Another versatile software solution for configuration and control of IP-connected AV assets is Encore from Calypso Control Systems. This application provides a familiar Windows drag-and-drop interface to allow setup and command, either as a standalone interface using direct links through IP addresses and user-defined serial codes, or to use the full features of the Calypso event database architecture on the company's Ion, Pro I/O, and UT controllers.
The user interface can be customized with a unique look on specific projects or a series of templates can be made for quick additions later, including imported customized graphics. Ready-made templates supplied with the software may also be modified to suit individual taste. Bidirectional communication enables buttons to be configured to reveal current equipment settings in each room. 128-bit encrypted, token-passing security guarantees safety of data on any network. A variety of control sequences, program interfaces, and event schedules may be set up. Encore licenses may be purchased in groups of 10.
Cloud Systems offers its Atmospherics control application as the ultimate in generic software management for any AV control hardware. Atmospherics is a server-based system using Java, Flash, and XML, and running on Windows or Linux platforms for web-based AV network configuration and control of all RS-232, RS-422, IR, GPIO, or IP devices.
The system provides a forms-based configuration tool in which users define controlled devices and add inputs and outputs. This product is a prime example of the industry movement toward more generic software-based applications for AV control. Atmospherics runs on Red Hat Linux or Windows 2003 servers.
Crestron has traditionally offered an endlessly versatile, but technically challenging software configuration product in its SIMPL Windows product. For all but the most programming-savvy clients, this option required some specialized training to use it effectively. Crestron now offers SystemBuilder as a system configuration tool for the masses. This more user-friendly application provides clients with a number of menu choices for Crestron touchpanels, lighting dimmers, thermostats, and other controls in its Interface Views section, and then leads to the Equipment Views section, where displays and video sources may be chosen.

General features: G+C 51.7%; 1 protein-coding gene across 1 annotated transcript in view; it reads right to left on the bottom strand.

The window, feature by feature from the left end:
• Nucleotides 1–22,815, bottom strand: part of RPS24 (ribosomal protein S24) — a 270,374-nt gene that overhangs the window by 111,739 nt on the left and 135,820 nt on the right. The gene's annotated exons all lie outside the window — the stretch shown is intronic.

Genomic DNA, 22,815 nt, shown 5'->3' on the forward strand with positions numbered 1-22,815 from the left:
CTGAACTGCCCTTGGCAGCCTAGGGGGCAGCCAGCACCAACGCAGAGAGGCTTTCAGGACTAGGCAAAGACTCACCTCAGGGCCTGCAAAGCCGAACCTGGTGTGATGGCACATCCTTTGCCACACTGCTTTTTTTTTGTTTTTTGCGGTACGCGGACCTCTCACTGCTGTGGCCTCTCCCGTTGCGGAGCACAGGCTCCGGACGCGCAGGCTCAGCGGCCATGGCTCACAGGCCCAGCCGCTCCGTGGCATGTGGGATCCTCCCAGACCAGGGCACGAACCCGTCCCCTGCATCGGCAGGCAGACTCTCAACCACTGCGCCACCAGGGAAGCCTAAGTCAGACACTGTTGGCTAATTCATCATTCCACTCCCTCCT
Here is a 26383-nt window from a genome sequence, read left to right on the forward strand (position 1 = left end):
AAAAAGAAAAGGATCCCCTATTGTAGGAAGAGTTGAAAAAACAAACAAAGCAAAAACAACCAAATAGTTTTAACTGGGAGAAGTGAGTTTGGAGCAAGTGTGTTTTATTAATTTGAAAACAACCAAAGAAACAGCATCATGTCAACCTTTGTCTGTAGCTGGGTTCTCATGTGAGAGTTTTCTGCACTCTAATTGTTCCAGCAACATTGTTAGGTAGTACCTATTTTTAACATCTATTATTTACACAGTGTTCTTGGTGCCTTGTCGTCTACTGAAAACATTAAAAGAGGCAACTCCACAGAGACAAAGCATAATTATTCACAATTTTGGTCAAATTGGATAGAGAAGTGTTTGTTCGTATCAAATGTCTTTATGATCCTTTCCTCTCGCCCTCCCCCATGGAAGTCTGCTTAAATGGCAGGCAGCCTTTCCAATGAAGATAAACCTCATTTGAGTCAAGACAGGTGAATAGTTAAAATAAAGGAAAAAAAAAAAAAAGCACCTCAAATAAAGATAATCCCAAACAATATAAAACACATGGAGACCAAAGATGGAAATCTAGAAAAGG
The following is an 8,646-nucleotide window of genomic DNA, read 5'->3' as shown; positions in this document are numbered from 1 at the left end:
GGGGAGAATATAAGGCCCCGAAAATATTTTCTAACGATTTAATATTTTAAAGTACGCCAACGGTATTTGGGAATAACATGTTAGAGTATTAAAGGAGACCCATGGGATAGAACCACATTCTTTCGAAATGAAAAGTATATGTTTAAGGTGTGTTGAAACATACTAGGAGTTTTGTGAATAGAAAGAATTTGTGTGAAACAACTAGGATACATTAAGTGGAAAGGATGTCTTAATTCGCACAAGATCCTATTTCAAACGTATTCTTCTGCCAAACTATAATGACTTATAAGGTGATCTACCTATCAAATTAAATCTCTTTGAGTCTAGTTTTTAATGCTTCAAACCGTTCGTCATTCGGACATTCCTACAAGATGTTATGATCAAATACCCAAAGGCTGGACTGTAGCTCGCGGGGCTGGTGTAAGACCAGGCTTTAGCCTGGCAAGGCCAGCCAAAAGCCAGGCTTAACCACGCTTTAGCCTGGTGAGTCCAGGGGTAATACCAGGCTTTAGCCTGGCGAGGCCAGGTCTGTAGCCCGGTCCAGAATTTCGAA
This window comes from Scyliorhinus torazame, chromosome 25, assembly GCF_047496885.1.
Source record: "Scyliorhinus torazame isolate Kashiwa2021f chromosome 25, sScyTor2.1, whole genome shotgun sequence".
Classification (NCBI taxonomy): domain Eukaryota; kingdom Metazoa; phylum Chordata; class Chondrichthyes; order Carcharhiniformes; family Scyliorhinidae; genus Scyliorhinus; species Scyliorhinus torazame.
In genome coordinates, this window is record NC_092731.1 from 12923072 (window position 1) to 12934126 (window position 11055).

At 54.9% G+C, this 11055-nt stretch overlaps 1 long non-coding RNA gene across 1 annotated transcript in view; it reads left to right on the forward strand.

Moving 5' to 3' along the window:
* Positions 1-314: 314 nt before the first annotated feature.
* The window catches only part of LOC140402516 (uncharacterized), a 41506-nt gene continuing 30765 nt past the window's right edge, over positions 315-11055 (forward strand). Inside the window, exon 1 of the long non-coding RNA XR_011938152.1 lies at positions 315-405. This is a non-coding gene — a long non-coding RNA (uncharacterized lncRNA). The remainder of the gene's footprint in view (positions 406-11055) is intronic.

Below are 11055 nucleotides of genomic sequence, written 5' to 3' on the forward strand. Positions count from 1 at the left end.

Programming Views provides the configuration tools to connect the elements and set the desired operating characteristics. QuickMedia Views allows configuration for the QuickMedia line of Crestron system components. When setup is complete, SystemBuilder even lists the equipment and adds the current pricing for a total system cost estimate. This program can get just about any prospective system integrator up and running with a professional-looking result.
In June 2006, Dukane released version 3.0 of its ConVA control software, enabling presenters and AV techs to configure and operate any device that can be run through IR commands, RS-232 codes, or a LAN connection.
The application comes in two versions — one for administrators and the other for presenters. The administrator version includes building-wide control, scheduling, and status reporting of AV devices, while the presenter version features only local room control/scheduling and usage logs. Proprietary hardware is required in the form of the ConVA Protocol Converter for each local group of AV devices. The ConVA Protocol Converter comes in three sizes, according to the number and types of AV device interface ports. The application includes activity monitoring screens, Schedule Wizard, Asset Status Report screen, navigation tree, log data display, and more information.